• August 17, 2023
  • Ryan Cribelar

August 9 & 16: 2 New Vulns | CVE-2023-38180, CVE-2023-24489

In this CISA KEV Breakdown, we cover the additions from August 9 as well as August 16. The vulnerability added on the 9th is a denial-of-service vulnerability in .NET and Visual Studio, and the 16th saw the Citrix RCE discovered due to an improper access control flaw in ShareFile that ruptured waves of exploitation and scanning throughout July.




Exploitation Consequence

GreyNoise Traffic

EPSS Score

EPSS Percentile

Due Date




.Net, Visual Studio 2022

Denial of Service




Development Platform



ShareFile storage zone controller

Remote Code Execution




File Transfer

Notable Vulnerability Additions

CVE-2023-24489 | Citrix Remote Code Execution

A vulnerability exists in the ShareFile stoarge zones controller component of Citrix Content Collaboration prior to 5.11.24 which can allow an unauthenticated attacker to, with network access to the ShareFile stoarge zones controller, send a POST request by applying padding to the parentId parameter to bypass an encryption check in the web application. This combined with a path traversal flaw within the uploadid parameter can allow the attacker to remotely execute code through the uploaded file.

The vulnerability is explained in great detail in a blog by Assetnote’s Dylan Pindur released July 4 in which they discovered and reached out to Citrix to patch the vulnerability.  In the blog, Pindur describes a larger problem with .NET based applications in that default encryption & padding methods typically utilized in web applications are inherently insecure due to the ineffective authentication involved in the encryption.

Exploit code can be considered widely available at time of writing, as plenty of PoCs were posted on several sites following the release of the advisory. Citrix released their initial publication of the advisory on June 13, with the recommendation for hardware shutdown running affected versions of the storage zones controller software added to the advisory August 17. Defenders were given at least a larger runway to patch this vulnerability than a near-0-day, but chances that all vulnerable appliances have been patched are slim.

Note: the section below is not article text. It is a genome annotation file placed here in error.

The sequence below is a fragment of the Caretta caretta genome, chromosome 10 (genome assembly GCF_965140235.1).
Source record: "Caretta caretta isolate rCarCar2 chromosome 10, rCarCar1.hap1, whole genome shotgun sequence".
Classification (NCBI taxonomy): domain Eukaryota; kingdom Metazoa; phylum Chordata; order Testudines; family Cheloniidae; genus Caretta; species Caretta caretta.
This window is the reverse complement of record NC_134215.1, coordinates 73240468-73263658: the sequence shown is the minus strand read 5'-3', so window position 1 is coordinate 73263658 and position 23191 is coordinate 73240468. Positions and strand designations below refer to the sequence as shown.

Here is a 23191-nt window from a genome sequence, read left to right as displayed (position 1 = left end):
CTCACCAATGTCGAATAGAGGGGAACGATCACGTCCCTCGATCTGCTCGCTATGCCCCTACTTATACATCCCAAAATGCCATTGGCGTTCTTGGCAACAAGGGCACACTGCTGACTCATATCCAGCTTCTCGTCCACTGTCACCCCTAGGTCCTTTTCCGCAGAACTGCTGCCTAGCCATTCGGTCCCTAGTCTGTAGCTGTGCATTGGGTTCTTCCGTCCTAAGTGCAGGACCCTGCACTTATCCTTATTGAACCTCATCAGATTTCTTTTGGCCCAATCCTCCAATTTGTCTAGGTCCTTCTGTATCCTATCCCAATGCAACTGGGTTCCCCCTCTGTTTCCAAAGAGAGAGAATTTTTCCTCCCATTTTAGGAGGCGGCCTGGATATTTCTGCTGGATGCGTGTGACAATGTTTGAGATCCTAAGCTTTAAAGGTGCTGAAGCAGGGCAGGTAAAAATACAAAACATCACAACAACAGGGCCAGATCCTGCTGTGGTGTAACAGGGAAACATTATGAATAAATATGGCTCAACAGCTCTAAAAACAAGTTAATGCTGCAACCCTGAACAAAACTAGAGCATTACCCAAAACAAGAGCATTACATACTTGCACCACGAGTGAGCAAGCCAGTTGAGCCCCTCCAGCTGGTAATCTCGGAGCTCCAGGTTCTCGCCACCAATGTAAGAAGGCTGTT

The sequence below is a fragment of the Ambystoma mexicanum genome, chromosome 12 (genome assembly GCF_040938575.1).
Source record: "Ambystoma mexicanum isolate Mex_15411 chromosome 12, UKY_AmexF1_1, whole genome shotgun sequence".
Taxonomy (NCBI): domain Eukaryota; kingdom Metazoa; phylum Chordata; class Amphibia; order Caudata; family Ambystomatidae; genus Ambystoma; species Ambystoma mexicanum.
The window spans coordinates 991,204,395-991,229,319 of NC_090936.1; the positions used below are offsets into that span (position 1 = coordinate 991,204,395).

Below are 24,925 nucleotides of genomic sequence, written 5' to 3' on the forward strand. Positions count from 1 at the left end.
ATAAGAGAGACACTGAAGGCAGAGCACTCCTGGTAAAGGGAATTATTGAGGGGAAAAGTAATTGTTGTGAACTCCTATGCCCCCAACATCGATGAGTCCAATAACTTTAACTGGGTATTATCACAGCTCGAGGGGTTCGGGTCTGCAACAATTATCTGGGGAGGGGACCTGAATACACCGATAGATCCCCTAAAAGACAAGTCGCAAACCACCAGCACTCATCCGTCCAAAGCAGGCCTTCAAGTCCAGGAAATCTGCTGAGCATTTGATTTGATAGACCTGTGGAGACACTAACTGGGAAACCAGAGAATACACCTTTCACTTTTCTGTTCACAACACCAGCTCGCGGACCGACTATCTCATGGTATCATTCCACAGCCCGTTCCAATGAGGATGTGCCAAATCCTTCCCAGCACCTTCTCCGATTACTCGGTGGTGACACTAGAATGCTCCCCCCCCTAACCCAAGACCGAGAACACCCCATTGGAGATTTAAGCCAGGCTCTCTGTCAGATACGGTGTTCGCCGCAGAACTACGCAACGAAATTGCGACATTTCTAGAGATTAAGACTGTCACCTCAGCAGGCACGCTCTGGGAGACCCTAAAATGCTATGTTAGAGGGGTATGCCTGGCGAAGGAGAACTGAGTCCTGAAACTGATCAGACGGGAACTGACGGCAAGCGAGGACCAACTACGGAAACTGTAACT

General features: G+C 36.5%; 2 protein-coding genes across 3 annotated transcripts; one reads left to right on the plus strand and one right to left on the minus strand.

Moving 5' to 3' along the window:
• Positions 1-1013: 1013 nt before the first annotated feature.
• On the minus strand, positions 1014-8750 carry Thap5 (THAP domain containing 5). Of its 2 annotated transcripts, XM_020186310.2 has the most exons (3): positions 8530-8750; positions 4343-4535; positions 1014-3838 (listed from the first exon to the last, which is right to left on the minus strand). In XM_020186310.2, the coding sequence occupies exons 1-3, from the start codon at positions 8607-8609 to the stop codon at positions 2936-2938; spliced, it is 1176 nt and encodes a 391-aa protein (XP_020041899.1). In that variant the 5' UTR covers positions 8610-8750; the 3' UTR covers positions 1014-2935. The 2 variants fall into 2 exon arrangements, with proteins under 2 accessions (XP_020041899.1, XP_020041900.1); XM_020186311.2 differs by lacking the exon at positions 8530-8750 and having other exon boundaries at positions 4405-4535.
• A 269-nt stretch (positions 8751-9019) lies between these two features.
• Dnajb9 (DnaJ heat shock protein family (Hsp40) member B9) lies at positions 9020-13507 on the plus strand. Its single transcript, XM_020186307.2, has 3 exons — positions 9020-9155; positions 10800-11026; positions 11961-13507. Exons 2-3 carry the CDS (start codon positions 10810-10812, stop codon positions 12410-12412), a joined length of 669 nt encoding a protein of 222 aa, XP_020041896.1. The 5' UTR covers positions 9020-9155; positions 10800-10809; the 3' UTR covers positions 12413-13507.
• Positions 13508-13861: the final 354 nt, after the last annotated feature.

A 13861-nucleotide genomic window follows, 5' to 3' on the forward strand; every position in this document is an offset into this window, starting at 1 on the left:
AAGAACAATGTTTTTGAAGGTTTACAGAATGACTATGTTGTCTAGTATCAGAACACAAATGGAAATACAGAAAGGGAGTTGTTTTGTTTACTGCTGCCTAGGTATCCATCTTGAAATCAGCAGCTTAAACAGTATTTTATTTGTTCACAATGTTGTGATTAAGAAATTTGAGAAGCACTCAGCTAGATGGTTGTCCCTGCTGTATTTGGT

GreyNoise launched a tag and continues to monitor scanning and exploit activity, which can be viewed here.

Security Advisory(s):


CVE-2023-38180 | .NET and Visual Studio Denial of Service

A vulnerability exists in the .NET and Visual Studio component of Visual Studio 2022 version 17.6 and earlier that a remote attacker can exploit to cause a denial of service. Microsoft confirmed in their August Patch Tuesday update that this vulnerability was known to be exploited in the wild, thus carving a spot for it in the KEV. At time of writing, exploit code does not appear to be publicly available and it is not clear what else an attacker gains in advantage upon exploitation of this vulnerability aside from the denial of service.

Security Advisory(s):


← August 7, 2023 CISA Kev Breakdown

Click here to expand our CISA KEV Breakdown Frequently Asked Questions
  • What makes for a notable addition?